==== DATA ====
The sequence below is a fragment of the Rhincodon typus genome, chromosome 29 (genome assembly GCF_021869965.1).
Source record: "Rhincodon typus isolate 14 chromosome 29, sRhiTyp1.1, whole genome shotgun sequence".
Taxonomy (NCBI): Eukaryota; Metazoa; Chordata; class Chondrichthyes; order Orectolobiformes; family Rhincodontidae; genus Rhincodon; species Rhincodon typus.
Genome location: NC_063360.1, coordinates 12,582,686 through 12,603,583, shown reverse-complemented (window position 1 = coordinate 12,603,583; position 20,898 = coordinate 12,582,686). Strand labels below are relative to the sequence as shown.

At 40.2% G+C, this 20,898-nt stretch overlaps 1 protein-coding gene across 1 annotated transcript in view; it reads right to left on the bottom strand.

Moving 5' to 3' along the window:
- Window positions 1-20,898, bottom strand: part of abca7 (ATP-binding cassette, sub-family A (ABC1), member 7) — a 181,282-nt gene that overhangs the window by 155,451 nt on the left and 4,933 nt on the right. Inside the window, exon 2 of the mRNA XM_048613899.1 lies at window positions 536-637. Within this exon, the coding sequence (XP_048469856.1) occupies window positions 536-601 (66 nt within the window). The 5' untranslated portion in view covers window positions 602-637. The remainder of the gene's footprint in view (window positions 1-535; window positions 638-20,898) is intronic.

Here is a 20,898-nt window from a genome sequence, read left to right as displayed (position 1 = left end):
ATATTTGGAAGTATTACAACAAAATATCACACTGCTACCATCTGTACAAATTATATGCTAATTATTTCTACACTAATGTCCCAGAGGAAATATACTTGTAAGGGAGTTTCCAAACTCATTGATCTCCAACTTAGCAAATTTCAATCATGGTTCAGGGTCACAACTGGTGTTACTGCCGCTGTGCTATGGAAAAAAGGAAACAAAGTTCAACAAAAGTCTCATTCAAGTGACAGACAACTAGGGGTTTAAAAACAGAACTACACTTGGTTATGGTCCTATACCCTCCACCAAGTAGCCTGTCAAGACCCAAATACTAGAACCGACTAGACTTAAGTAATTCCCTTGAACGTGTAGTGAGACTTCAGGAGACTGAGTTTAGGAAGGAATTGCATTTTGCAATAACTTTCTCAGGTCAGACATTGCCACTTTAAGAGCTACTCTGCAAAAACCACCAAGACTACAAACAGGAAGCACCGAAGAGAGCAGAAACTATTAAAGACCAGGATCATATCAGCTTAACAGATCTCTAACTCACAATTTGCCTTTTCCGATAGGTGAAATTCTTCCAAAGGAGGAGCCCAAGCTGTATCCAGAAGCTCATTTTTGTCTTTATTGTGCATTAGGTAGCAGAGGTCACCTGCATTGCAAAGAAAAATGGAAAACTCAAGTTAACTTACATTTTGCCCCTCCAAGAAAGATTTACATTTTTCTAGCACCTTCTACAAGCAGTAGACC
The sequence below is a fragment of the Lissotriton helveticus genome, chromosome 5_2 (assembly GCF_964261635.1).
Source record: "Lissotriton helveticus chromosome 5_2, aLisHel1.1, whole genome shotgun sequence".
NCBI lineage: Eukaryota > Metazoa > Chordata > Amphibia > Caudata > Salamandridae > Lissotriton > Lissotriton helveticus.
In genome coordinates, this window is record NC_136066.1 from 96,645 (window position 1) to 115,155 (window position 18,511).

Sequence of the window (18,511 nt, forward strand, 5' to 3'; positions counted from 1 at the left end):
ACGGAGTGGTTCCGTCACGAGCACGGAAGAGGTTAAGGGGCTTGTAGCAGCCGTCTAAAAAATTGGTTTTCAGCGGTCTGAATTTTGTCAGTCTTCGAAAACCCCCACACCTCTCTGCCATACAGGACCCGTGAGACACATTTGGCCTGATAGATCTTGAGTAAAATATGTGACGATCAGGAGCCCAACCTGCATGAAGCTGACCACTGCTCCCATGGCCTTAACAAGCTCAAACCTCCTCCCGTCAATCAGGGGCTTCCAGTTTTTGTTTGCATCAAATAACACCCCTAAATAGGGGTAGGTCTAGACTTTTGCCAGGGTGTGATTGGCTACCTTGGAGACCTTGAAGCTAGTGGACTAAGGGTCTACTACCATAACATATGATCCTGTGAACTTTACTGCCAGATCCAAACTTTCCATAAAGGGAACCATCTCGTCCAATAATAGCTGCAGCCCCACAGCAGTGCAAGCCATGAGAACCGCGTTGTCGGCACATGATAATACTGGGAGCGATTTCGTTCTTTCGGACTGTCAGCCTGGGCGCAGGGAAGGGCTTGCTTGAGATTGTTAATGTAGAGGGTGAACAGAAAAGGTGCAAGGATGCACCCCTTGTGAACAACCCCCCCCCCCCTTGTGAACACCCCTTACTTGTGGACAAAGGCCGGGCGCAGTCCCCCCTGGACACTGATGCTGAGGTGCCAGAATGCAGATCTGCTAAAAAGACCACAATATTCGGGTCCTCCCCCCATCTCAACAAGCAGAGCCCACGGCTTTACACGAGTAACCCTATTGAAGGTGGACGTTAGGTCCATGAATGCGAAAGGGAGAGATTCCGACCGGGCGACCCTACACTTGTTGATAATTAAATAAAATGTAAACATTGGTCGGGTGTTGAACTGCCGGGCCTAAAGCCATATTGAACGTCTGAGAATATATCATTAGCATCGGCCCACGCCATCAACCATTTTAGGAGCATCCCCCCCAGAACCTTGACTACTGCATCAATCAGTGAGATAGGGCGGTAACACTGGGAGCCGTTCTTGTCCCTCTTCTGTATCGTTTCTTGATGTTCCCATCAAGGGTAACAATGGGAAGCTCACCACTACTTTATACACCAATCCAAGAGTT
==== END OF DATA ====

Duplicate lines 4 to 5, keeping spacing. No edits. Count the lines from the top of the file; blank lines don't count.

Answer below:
Genome location: NC_063360.1, coordinates 12,582,686 through 12,603,583, shown reverse-complemented (window position 1 = coordinate 12,603,583; position 20,898 = coordinate 12,582,686). Strand labels below are relative to the sequence as shown.

At 40.2% G+C, this 20,898-nt stretch overlaps 1 protein-coding gene across 1 annotated transcript in view; it reads right to left on the bottom strand.